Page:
Least Affordable Markets in the U.S.

February 11, 2019
A new study analyzes housing affordability by measuring the gap between what metro residents are earning versus what they are spending on housing costs. 
Photo: Unsplash/Dominik Lange

A new study analyzes housing affordability by measuring the gap between what metro residents are earning versus what they are spending on housing costs. 

Out of the 500 U.S. metros studied by Realtor.com, the ones with the worst affordability typically had low local wages, not enough job opportunities, a lot of retirees with lower incomes or lots of savings, or non-local buyers with more money. Santa Cruz, Calif. topped the list with a median list price of $895,800, median monthly housing cost of $1,840, median household income of $73,663, and a 30 percent share of income going toward those housing costs.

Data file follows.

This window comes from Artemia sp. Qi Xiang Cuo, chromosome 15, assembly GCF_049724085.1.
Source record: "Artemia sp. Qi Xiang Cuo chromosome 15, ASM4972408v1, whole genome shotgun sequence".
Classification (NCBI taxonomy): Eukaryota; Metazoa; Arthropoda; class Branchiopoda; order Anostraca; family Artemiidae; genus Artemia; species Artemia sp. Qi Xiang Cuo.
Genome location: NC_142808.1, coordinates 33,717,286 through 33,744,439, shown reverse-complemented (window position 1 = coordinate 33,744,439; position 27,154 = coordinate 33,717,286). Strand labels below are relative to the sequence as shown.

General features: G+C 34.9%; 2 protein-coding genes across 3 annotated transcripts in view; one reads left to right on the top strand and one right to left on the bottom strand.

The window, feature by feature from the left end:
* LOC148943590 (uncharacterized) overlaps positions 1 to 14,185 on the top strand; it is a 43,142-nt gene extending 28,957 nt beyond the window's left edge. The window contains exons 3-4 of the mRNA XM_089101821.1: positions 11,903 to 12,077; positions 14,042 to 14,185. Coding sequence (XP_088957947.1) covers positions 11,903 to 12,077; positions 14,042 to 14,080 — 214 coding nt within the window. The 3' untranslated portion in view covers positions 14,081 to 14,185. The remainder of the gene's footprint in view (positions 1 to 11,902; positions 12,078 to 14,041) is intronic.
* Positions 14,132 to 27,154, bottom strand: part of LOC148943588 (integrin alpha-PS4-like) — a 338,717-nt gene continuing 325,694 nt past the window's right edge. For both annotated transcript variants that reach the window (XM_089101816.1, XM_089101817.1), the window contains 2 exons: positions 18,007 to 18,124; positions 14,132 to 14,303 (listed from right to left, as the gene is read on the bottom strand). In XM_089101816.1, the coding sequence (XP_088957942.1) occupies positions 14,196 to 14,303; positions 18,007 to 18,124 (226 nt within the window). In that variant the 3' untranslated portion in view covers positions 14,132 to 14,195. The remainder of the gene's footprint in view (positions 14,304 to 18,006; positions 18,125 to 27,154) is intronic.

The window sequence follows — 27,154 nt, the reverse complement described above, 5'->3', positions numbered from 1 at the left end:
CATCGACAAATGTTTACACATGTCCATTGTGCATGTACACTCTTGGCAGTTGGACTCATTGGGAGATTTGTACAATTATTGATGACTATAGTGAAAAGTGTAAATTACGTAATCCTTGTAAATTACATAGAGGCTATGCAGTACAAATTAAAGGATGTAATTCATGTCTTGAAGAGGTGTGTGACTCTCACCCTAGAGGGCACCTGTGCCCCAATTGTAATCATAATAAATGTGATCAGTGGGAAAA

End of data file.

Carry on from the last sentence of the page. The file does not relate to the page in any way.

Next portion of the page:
After clawing our way out of a terrible recession, Americans are finally working and getting raises again. But please, hold the applause. Finding a job these days is the easy part. But scoring one that pays enough to cover the monthly rent or mortgage bill with enough left over for everything else is a big challenge for many folks. And it's getting worse.

Home list prices have jumped 41.7 percent over the past decade, while median incomes have climbed just 23.8 percent during the same period. That's resulted in plenty of places across the nation becoming unaffordable for the folks who have long lived there.

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